Becks Cognitive Therapy

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therapists (e.g., Clark, 1986; Teasdale, 1983, 1999) have argued for a circular relationship between cognition and emotion rather than a simple linear one; we will examine Clark's approach to panic in more detail in the next section and in Chapter 6.

There are two main components to the theory from which the general therapeutic approach is derived (see Figure 4.3). The first of these focuses on the types of cognitive structures that underlie the emotional disorders and the second focuses on the types of cognitive processes that are involved in the onset and maintenance of these disorders.

The type of knowledge representation that cognitive therapy focuses on is schemas. These structures have been widely used (and abused) in the history of twentieth-century psychology and have appeared in the work of Bartlett and Piaget and in modern cognitive psychology. In Beck's use of the term, schemas are seen to be the units by which memory, thinking, and perception are organised; they have been considered by most writers on cognitive-behaviour therapy to be no more than collections of (propositional) beliefs. To quote:

Cognitive structures or schemata . . . are relatively enduring characteristics of a person's cognitive organization. They are organized representations of prior experience . . . A schema allows a person to screen, code, and assess the full range of internal or external stimuli and to decide on a subsequent course of action . . . schemata encompass systems for classifying stimuli that range from simple perceptual configurations to complex stepwise reasoning processes. (Kovacs & Beck, 1978, p. 526)

These schemas are in part derived from past experience, such as from the child's relationship with its parents, but they are not seen to be passive representations of that experience. Instead, they go beyond the current information; activation of part of the schema leads to activation of the whole schema, therefore information not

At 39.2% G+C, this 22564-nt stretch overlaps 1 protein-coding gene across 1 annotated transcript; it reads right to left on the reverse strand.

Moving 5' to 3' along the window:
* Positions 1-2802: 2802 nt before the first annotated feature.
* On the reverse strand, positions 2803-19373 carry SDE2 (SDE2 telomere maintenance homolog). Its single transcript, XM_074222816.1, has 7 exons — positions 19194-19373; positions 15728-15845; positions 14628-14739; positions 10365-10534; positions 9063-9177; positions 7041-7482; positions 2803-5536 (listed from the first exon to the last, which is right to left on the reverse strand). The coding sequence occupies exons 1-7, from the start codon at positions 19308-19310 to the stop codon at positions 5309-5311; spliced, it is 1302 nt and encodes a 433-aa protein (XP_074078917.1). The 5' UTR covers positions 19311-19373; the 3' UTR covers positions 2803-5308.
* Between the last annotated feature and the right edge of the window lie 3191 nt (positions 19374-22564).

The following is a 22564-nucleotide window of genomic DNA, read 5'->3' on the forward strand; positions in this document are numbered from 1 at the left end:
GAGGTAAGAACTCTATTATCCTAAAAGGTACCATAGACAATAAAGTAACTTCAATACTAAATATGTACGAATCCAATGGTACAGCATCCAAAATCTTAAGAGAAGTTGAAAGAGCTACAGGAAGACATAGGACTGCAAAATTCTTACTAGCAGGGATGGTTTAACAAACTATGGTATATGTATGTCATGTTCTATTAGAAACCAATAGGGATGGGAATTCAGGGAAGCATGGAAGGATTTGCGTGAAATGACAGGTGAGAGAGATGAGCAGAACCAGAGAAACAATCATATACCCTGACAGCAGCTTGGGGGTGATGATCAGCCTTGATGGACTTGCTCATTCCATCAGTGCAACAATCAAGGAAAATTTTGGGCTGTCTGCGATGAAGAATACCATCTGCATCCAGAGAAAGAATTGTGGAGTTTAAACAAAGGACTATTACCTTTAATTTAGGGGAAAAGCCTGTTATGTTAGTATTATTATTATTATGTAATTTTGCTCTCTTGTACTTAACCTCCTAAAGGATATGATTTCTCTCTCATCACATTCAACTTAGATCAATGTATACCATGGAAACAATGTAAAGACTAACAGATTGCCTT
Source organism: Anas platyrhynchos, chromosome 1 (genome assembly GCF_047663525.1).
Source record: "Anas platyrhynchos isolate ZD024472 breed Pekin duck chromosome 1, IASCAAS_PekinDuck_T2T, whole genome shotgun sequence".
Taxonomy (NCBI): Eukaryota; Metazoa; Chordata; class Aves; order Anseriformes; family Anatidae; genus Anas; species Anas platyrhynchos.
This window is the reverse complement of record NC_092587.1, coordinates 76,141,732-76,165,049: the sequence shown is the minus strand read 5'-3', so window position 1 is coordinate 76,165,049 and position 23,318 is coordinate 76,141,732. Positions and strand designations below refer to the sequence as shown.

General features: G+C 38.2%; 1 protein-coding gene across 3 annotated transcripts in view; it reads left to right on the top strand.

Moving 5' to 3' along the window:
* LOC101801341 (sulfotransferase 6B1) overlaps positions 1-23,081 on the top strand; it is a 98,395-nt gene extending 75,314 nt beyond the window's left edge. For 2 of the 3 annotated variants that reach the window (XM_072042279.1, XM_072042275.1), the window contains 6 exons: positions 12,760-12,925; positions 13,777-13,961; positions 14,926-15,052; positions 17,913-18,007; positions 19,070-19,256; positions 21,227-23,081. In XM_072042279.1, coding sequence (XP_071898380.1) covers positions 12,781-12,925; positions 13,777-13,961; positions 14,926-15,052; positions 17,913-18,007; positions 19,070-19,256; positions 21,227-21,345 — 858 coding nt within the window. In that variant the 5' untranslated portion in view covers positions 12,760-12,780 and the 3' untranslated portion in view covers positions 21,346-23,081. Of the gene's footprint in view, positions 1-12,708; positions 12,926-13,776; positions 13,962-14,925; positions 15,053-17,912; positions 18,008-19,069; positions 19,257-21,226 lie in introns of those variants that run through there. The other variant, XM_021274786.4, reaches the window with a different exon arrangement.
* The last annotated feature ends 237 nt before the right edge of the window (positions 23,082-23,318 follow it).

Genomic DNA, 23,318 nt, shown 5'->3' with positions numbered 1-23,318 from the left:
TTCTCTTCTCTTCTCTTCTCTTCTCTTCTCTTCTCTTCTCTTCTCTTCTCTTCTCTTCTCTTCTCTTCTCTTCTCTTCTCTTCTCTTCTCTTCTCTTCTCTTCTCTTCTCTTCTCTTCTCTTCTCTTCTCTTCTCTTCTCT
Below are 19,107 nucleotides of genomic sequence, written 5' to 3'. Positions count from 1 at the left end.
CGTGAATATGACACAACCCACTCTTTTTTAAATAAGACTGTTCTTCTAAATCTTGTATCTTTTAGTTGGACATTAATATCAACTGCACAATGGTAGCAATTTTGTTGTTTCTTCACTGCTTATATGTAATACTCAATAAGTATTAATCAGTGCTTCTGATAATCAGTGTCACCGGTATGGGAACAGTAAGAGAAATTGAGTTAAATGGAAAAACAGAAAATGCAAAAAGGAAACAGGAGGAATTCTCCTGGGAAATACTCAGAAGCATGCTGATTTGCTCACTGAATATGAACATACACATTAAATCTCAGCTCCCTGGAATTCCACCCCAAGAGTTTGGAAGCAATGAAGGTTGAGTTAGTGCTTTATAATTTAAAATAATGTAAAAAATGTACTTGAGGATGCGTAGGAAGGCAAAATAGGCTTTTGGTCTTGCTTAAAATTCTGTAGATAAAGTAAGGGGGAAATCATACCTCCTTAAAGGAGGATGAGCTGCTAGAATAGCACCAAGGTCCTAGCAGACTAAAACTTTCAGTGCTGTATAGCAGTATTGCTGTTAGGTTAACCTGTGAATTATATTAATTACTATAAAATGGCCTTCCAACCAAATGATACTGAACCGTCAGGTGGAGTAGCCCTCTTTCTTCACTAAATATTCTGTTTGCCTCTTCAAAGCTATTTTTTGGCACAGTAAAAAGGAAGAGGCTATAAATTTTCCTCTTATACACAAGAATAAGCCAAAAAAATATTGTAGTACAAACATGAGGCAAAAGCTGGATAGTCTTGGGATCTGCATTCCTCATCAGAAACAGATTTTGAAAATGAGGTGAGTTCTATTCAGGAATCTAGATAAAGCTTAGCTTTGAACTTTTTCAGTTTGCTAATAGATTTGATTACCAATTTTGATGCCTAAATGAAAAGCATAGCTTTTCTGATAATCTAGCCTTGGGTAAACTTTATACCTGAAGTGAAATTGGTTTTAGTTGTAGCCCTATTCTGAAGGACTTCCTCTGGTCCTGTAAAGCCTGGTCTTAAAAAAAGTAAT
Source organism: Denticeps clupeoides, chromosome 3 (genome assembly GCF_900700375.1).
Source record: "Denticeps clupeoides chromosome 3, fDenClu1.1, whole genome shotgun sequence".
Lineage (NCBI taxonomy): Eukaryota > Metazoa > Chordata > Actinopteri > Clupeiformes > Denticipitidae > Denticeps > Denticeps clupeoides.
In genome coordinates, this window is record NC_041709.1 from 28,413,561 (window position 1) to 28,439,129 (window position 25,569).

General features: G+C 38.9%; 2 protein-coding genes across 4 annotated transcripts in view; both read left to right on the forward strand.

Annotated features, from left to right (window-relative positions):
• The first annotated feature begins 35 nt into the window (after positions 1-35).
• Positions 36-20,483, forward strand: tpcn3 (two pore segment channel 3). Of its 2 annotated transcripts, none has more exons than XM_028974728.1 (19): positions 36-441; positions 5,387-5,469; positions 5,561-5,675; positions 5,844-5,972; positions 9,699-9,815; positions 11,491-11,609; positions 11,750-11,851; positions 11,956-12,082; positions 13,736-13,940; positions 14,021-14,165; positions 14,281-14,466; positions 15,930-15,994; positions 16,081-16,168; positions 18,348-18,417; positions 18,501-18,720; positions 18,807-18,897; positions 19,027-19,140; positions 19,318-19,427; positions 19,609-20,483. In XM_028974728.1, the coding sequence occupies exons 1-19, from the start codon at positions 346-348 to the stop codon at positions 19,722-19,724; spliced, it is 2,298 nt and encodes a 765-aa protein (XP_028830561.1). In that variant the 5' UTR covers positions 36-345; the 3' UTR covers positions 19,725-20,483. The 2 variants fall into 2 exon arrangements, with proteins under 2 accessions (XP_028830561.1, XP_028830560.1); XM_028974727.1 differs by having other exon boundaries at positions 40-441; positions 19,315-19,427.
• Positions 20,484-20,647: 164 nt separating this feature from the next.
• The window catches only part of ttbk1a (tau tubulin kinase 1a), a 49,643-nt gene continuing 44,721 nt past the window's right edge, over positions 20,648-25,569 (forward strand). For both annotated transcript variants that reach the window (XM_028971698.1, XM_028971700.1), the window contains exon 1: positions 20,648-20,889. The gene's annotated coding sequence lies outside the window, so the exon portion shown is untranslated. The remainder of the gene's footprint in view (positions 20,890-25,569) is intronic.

EARLY EXPERIENCE (e.g., criticism and rejection from parents)

FORMULATION OF DYSFUNCTIONAL ASSUMPTIONS (e.g., unless I am loved I am worthless)





Figure 4.3 Beck's model of depression.

represented in the input will be filled in according to the operative "default" values. To give a simple example, if you were shown part of a picture or description of a house, a "house schema" would be activated which would include certain "default" features such as windows, doors, a chimney, walls, and so on, even though these were not explicitly presented in the original description. The argument is therefore that schemas that relate to interpersonal relationships and important roles and goals may also be activated in a similar manner. The patterning of self-schemas and significant-other schemas, which is based on past experience, will provide the starting point from which current relationships and experiences are viewed.

In relation to specific emotional disorders, Beck has argued that certain groups of dysfunctional schemas are likely to be characteristic. For example, in relation to depression Beck (e.g., Beck, Rush, Shaw, & Emery, 1979) has proposed that these schemas reflect in part a so-called "cognitive triad" that focuses on negative views of the self, of the world, and of the future. That is, the depressed individual is likely to see the self as failed, diseased, or worthless, the world to be full of destructiveness and poverty, and the future to be bleak and hopeless. However, Haaga, Dyck, and Ernst (1991) have pointed out that the cognitive triad really focuses on the self in relation to the negative aspects of the world and the future, rather than the world and the future more generally. Haaga et al. (1991) and Clark and Beck (1999) have summarised the empirical evidence that shows at least some support for the proposed triad, although it may be sufficient for part rather than all of the triad to be present for depression to occur. Beck (1983) has further suggested that depression-prone individuals may be divided into two types; so-called "sociotropic" individuals whose dysfunctional beliefs are centred on issues of dependency on others, in contrast to "autonomous" individuals who are highly goal-oriented and who distance themselves from others. Similar distinctions have been made by Arieti and Bemporad (1978) and Blatt and his colleagues (e.g., Blatt, D'Affliti, & Quinlan, 1976). The data that test the usefulness of the sociotropy-autonomy distinction has so far been mixed (Clark & Beck, 1999; Weishaar, 1993) with more support for the role of sociotropy than autonomy (Hammen, 2005). One problem is that the self-report scale designed to assess the distinction, the Sociotropy-Autonomy Scale (Beck, Epstein, & Harrison, 1983), may be more at fault than the distinction itself.